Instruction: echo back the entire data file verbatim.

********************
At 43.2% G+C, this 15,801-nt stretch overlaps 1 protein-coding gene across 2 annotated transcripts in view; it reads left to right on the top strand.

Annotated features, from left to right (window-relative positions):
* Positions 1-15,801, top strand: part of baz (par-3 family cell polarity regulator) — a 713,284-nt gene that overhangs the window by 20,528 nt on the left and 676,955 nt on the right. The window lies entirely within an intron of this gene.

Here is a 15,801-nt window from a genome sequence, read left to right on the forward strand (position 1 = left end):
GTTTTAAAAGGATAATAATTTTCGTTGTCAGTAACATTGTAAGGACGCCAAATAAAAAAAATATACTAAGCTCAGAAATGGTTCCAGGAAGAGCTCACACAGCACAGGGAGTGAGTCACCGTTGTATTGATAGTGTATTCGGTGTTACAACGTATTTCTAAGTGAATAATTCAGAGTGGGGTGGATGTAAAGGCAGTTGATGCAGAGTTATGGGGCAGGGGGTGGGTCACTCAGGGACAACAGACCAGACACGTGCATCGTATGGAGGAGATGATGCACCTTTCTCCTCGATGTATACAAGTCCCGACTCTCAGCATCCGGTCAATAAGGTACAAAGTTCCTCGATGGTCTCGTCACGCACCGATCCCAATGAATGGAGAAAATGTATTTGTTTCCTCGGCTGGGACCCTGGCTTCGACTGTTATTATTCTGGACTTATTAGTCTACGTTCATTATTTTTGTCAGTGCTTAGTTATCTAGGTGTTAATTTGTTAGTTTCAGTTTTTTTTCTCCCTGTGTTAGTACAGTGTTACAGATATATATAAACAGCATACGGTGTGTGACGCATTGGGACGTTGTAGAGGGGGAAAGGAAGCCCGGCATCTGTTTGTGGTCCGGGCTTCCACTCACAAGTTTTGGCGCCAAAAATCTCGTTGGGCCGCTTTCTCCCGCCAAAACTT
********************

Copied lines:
At 43.2% G+C, this 15,801-nt stretch overlaps 1 protein-coding gene across 2 annotated transcripts in view; it reads left to right on the top strand.

Annotated features, from left to right (window-relative positions):
* Positions 1-15,801, top strand: part of baz (par-3 family cell polarity regulator) — a 713,284-nt gene that overhangs the window by 20,528 nt on the left and 676,955 nt on the right. The window lies entirely within an intron of this gene.

Here is a 15,801-nt window from a genome sequence, read left to right on the forward strand (position 1 = left end):
GTTTTAAAAGGATAATAATTTTCGTTGTCAGTAACATTGTAAGGACGCCAAATAAAAAAAATATACTAAGCTCAGAAATGGTTCCAGGAAGAGCTCACACAGCACAGGGAGTGAGTCACCGTTGTATTGATAGTGTATTCGGTGTTACAACGTATTTCTAAGTGAATAATTCAGAGTGGGGTGGATGTAAAGGCAGTTGATGCAGAGTTATGGGGCAGGGGGTGGGTCACTCAGGGACAACAGACCAGACACGTGCATCGTATGGAGGAGATGATGCACCTTTCTCCTCGATGTATACAAGTCCCGACTCTCAGCATCCGGTCAATAAGGTACAAAGTTCCTCGATGGTCTCGTCACGCACCGATCCCAATGAATGGAGAAAATGTATTTGTTTCCTCGGCTGGGACCCTGGCTTCGACTGTTATTATTCTGGACTTATTAGTCTACGTTCATTATTTTTGTCAGTGCTTAGTTATCTAGGTGTTAATTTGTTAGTTTCAGTTTTTTTTCTCCCTGTGTTAGTACAGTGTTACAGATATATATAAACAGCATACGGTGTGTGACGCATTGGGACGTTGTAGAGGGGGAAAGGAAGCCCGGCATCTGTTTGTGGTCCGGGCTTCCACTCACAAGTTTTGGCGCCAAAAATCTCGTTGGGCCGCTTTCTCCCGCCAAAACTT